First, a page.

For the first time since its inception four years ago this year's St. Sebastian and St. Mardarije Orthodox Institute was hosted by a parish outside the Western American Diocese. The St. George Serbian Orthodox Church in Clearwater, Florida of the Eastern American Diocese, was host to this year's event. Registration in the late afternoon hours on Tuesday, February 13, 2018, marked the beginning of the event. After Vespers, served by host priest V. Rev. Stavrophor Dragan Zaric, Their Graces Bishop Irinej of Eastern America and Bishop Maxim of Western America greeted all the gathered clergy and participants both in the church and later after dinner in the fellowship hall. Also attending this year's Institute were His Grace Bishop Longin of Midwestern America and His Grace Bishop Kirilo of Dioclea.
Registration continued after dinner and the following morning after Matins, as clergy from all dioceses nationwide, including three clergy from the Diocese of Canada, continued to arrive. Following breakfast Bishop Maxim introduced this year's speaker Dr. Gayle Woloschak. Currently a professor of Radiation Oncology at Northwestern University in Chicago Dr. Woloschak is also an adjunct professor of Religion and Science at Lutheran School of Theology in Chicago and at Pittsburgh Theological Seminary. She holds a Ph. D. in Biomedical Sciences from the University of Toledo (Medical College of Ohio), and a D. Min. in Eastern Christian Studies from Pittsburgh Theological Seminary.
Throughout the days presentation Dr. Woloschak spoke extensively on the relationship between science and religion and the negative connotations Christians almost instinctively have for science. Part of this is due to a misrepresentation and misunderstanding of science. While overcoming such obstacles requires dialogue, conservative Christians view their faith as ancient and subsequently fear any discussion that might introduce change. However, facts presented by science shape our understanding of diseases. For instance, in the early days of HIV when it was not known how the disease was spread, quarantining patients was an option. Later, when more discoveries were made about how it was spread this option became unethical. In other words, science should be used to help us better understand the world we're living in which, in turn, will help pastors better deal with some of the complex issues parishioners are faced with. St. Basil the Great noted in one place that "....the herbs which are the specifics for each malady do not grow out of the earth spontaneously; it is evidently the will of the Creator that they should be brought forth out of the soil to serve our need....Consequently, we must take great care to employ this medical art, if it should be necessary, not as making it wholly accountable for our state of health or illness, but as redounding to the glory of God and as a parallel to the care given the soul.. “.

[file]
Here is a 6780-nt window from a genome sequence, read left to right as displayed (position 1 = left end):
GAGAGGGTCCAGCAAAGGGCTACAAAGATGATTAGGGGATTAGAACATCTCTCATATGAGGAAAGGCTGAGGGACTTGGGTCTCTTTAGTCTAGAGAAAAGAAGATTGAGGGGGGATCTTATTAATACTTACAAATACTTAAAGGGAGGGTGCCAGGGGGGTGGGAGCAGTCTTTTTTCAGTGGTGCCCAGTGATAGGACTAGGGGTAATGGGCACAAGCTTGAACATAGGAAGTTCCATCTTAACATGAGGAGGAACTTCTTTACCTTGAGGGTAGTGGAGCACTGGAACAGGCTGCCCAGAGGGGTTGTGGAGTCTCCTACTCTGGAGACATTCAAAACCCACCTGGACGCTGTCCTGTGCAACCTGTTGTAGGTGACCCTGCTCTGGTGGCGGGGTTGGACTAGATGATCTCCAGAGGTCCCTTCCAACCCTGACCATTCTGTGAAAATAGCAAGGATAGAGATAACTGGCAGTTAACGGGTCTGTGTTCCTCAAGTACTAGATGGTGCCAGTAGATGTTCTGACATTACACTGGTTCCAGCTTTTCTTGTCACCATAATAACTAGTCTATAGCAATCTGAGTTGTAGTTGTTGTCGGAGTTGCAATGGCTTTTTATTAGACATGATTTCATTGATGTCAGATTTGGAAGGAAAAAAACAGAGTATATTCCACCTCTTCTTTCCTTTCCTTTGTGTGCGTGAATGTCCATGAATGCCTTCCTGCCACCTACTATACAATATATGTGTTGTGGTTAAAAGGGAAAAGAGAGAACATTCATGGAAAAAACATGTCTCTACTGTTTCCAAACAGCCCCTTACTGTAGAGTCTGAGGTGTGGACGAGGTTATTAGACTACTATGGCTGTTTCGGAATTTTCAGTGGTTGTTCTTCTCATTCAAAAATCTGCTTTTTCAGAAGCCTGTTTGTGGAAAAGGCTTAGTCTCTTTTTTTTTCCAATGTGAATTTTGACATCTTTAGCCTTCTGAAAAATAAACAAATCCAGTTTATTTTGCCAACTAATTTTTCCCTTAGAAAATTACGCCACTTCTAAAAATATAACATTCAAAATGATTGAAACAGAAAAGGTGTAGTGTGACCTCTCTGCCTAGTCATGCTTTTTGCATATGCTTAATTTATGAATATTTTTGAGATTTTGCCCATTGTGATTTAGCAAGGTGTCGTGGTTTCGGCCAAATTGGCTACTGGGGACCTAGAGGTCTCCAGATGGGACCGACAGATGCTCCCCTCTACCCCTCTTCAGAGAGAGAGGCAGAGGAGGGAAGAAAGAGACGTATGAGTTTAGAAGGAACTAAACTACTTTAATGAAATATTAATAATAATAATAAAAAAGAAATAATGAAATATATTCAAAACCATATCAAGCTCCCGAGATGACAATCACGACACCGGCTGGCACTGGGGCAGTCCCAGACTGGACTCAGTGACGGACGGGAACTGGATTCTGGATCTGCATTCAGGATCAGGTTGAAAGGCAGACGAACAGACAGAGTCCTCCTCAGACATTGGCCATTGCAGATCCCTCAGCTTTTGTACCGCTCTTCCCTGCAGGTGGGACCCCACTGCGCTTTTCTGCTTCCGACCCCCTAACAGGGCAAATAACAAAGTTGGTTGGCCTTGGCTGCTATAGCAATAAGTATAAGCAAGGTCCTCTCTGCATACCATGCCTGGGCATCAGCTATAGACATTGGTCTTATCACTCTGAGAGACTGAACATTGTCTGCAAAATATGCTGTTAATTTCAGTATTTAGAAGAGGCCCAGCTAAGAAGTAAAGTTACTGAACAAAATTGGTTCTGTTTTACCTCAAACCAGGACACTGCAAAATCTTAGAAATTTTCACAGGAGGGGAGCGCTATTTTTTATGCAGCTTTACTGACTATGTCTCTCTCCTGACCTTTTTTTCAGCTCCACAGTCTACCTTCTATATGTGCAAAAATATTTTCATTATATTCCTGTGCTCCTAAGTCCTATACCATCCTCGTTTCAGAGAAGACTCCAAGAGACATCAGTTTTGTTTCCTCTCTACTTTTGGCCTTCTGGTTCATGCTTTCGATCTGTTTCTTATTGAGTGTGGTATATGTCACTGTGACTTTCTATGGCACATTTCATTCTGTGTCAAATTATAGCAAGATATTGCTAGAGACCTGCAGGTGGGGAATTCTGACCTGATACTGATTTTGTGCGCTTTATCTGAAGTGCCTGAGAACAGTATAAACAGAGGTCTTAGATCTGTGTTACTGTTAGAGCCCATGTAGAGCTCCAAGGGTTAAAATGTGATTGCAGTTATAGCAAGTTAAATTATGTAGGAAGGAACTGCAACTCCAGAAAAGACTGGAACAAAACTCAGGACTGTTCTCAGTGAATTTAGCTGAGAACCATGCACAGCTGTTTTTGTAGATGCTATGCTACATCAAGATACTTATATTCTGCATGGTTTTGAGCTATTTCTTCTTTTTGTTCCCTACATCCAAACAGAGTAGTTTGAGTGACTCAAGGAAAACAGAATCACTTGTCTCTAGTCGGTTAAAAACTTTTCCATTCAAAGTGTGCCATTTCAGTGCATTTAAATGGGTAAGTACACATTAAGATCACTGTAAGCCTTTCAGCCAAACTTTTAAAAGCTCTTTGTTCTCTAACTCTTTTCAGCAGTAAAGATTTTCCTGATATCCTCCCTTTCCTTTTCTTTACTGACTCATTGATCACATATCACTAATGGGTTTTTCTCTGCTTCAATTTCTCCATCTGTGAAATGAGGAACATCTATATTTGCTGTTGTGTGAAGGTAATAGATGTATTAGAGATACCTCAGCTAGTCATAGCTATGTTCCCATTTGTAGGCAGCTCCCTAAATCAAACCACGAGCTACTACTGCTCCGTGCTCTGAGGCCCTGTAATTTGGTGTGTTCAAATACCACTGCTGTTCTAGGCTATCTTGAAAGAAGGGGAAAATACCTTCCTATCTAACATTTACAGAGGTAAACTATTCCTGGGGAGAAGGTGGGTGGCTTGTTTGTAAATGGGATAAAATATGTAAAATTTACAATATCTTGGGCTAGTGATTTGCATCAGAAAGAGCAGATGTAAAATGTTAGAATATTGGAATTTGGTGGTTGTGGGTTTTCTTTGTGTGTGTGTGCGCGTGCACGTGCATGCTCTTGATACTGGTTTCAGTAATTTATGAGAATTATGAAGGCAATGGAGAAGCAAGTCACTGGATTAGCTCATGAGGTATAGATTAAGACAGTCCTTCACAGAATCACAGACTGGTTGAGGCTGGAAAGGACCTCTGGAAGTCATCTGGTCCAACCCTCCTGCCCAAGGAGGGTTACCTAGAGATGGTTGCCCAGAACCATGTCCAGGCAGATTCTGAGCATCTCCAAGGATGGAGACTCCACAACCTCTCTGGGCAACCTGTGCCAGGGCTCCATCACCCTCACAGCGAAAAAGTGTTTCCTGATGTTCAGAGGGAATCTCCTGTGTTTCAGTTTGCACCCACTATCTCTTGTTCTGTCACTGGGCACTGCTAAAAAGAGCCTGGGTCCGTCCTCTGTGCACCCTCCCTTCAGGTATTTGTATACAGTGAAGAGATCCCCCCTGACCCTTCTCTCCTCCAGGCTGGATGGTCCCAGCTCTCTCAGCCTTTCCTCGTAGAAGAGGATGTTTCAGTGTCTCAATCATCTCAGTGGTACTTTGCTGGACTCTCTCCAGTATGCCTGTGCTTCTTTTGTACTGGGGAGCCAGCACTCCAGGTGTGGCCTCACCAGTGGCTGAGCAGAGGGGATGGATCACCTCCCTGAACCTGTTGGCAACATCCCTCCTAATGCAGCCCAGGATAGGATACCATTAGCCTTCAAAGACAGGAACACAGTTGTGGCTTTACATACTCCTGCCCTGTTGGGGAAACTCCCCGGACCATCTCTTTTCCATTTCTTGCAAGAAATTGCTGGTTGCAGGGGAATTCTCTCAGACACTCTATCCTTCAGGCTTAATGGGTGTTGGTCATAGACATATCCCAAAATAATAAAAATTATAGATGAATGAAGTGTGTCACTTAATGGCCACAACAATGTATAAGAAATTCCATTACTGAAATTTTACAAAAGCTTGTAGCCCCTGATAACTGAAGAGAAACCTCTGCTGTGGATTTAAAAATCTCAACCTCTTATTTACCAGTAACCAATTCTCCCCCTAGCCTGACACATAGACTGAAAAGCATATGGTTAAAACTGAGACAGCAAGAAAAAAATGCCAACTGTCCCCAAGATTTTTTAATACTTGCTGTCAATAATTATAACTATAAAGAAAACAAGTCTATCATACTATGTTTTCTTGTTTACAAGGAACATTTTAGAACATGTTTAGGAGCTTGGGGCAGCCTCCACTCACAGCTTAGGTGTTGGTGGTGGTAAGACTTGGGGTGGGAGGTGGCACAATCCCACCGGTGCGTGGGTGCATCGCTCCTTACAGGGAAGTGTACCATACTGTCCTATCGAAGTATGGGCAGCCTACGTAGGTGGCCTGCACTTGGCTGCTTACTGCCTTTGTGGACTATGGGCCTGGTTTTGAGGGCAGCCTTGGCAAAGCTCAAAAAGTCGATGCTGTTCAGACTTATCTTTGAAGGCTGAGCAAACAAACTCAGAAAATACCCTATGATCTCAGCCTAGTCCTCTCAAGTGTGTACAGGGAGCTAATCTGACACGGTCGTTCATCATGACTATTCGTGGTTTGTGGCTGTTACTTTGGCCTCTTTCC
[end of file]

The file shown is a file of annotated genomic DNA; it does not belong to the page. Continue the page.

Furthermore, Dr. Woloschak suggested the formation of pastoral teams who are more knowledgeable in various scientific fields to assist the priest in his pastoral work. There are many cases, for instance, of couples who bring babies to be baptized and the priest will only later learn that the baby was born by in vitro fertilization. There is such a divide between science and religion that most people wouldn't think to first consult the priest about something they are convinced he will categorically be opposed to. Another example are the prayers for a mother after a miscarriage which – based on scientific evidence – might result in the Church considering altering the prayers that they be more comforting.
Science is technology driven and that technology is rapidly changing. While a diagnosis of cancer in 1940 meant a certain death, today patients have other options to consider. The same applies to a childless couple who 50 years ago had no other option than adoption, today technology offers other solutions. The Orthodox Church needs to have a response to all of these new technologies, and a better understanding of the science behind it. All of this and more supports the argument that there needs to be a dialogue within the Church on all of these topics.
Lively discussions were had both during the morning and afternoon talks. In the evening Great Vespers with the Litiya on the eve of the Feast of the Meeting of the Lord was served by V. Rev. Stavrophor Nicholas Ceko, Protosindjel Vasilije (Gavrilovic), V. Rev. Vasilije Vranic and Deacon Jovan Anicic. His Grace Bishop Longin blessed the five loaves. Dinner in hall was followed by fellowship as one by one the clergy left for their hotels in preparation for the next day's feast and Holy Hierarchical Divine Liturgy.